We have settled a case for delayed diagnosis of Cauda Equina Syndrome against Hampshire Hospitals NHS Foundation Trust. Our client, a new mother, attended A&E complaining of numbness and a burning sensation from the waist down. She was also suffering from increased urinary frequency, with an altered sensation when she passed urine.
She was given a cursory examination by an emergency nurse practitioner (ENP), who diagnosed sciatica, and discharged her. No instructions for “red flag” symptoms were discussed. The woman then returned home, and the next morning collapsed in the shower. By this stage she had also lost urinary and bowel function. She was taken by ambulance to a different hospital, where the diagnosis of Cauda Equina Syndrome was made. Overall there was a delay of some 24 hours before the correct diagnosis was reached.
Following emergency surgery she was very fortunate to recover from her urinary and bowel symptoms, although she was left with significant neuropathic pain and saddle numbness.
In this case, expert evidence from a consultant in emergency medicine was that the questioning and examination carried out by the ENP was inadequate. Had these investigations been undertaken to an acceptable standard, then the patient’s urinary frequency and altered sensation would have been revealed, as would her altered saddle sensation. This would have led to CES being high on the list of differential diagnoses and an MRI scan would have been ordered as an emergency, leading to a prompt diagnosis and decompressive surgery.
The case was atypical in that it is unusual for patients to recover significantly from a loss of urinary or bowel function once the nerves have been damaged, and this is reflected in the need for emergency surgery in many cases.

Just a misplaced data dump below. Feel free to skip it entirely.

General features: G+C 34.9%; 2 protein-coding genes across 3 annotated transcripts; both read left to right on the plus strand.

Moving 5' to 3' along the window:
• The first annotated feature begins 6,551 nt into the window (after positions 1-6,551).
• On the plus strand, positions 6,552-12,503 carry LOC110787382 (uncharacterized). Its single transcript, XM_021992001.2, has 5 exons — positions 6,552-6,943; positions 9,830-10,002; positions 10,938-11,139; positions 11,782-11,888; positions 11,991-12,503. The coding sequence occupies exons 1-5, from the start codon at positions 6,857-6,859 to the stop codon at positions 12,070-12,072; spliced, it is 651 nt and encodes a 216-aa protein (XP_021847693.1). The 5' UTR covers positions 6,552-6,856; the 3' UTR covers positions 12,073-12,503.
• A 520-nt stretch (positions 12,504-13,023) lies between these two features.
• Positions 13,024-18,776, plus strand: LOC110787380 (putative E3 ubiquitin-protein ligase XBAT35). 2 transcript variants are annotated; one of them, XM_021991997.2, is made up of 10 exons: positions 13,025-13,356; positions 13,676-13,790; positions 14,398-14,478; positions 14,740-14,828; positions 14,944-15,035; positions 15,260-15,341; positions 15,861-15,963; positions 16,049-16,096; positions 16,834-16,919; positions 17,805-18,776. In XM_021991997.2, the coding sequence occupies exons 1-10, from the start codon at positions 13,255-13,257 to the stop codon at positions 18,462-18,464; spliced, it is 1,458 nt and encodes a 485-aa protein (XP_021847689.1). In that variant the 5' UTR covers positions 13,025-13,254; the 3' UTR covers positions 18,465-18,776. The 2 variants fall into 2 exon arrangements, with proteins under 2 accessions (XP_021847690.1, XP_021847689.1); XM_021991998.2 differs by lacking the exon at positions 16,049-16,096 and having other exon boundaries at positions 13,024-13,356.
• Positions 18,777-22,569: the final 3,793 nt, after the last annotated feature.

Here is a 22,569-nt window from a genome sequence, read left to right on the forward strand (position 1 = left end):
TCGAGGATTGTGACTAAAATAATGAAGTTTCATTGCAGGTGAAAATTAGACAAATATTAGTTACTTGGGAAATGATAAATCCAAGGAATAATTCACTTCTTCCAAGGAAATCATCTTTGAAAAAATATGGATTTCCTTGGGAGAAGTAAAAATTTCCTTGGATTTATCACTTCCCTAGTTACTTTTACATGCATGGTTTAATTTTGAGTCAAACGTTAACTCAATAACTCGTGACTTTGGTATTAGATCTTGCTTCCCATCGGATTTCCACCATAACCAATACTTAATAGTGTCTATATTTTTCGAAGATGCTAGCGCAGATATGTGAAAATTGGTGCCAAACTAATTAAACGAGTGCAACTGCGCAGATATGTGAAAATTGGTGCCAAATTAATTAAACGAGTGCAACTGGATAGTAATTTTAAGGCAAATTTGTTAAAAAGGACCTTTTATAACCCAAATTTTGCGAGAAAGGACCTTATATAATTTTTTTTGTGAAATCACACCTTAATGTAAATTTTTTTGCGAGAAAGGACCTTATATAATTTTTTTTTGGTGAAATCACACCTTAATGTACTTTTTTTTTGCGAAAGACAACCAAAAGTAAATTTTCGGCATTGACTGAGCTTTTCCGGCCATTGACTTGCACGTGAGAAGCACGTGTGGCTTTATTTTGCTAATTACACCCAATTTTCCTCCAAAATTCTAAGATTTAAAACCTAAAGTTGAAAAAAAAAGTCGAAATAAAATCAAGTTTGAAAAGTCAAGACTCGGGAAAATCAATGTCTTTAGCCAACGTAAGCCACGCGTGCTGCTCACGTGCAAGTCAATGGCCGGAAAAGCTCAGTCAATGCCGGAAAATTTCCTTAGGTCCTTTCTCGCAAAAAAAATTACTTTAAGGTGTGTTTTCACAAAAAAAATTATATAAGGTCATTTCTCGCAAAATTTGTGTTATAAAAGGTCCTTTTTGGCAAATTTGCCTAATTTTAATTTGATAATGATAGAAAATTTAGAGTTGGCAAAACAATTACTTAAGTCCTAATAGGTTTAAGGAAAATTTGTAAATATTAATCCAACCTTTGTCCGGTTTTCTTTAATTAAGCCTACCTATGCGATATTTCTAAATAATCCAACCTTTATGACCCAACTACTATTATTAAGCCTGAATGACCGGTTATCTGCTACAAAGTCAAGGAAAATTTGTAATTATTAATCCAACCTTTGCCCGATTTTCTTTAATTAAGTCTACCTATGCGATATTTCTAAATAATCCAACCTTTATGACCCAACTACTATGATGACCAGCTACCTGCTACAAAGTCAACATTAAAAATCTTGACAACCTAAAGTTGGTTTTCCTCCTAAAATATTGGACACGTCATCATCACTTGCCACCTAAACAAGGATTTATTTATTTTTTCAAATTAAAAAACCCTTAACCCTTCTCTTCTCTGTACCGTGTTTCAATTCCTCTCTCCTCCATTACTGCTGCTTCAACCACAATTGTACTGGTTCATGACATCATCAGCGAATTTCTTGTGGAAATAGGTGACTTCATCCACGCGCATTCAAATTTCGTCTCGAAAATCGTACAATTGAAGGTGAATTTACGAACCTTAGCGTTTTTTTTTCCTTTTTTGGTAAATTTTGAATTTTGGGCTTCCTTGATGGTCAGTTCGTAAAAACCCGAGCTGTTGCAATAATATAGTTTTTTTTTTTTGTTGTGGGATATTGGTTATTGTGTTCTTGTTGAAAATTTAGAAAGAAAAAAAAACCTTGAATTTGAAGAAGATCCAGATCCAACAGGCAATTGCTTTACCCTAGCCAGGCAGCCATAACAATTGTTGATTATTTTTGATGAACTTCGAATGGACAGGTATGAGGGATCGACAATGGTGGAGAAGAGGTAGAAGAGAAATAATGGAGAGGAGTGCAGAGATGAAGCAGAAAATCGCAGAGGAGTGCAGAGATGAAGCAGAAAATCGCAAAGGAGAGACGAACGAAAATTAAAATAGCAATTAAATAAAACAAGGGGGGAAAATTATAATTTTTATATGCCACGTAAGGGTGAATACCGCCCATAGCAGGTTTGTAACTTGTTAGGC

There are at least two categories of CES, which are categorised according to the patient’s ability to pass urine. If a patient has altered urinary function but retains some ability to pass urine, they are considered to be in CES Incomplete (CESI). If they have lost the ability to pass urine they are considered to be in CES Retention (CESR). It is universally accepted that a patient in CESI (as the client was on first presentation) should be operated on as an emergency in order to prevent further damage to nerve cells and further clinical deterioration. There is however some dispute among experts as to the timing of surgery once a patient has gone into CESR. Some studies show that once a patient is in CESR, the chances of recovery of urinary function are slim and therefore, for instance, if a patient presents late at night, it is justifiable to delay surgery until the point when a theatre can be fully staffed, rather than carry out the surgery under emergency conditions.
Despite the improvement in urinary and bowel symptoms, the patient was still left with significant and distressing injuries. Following investigation and supportive expert evidence, we submitted a letter of claim with an early offer in order to apply pressure to the defendant to enter into negotiations. A settlement was reached at an early stage.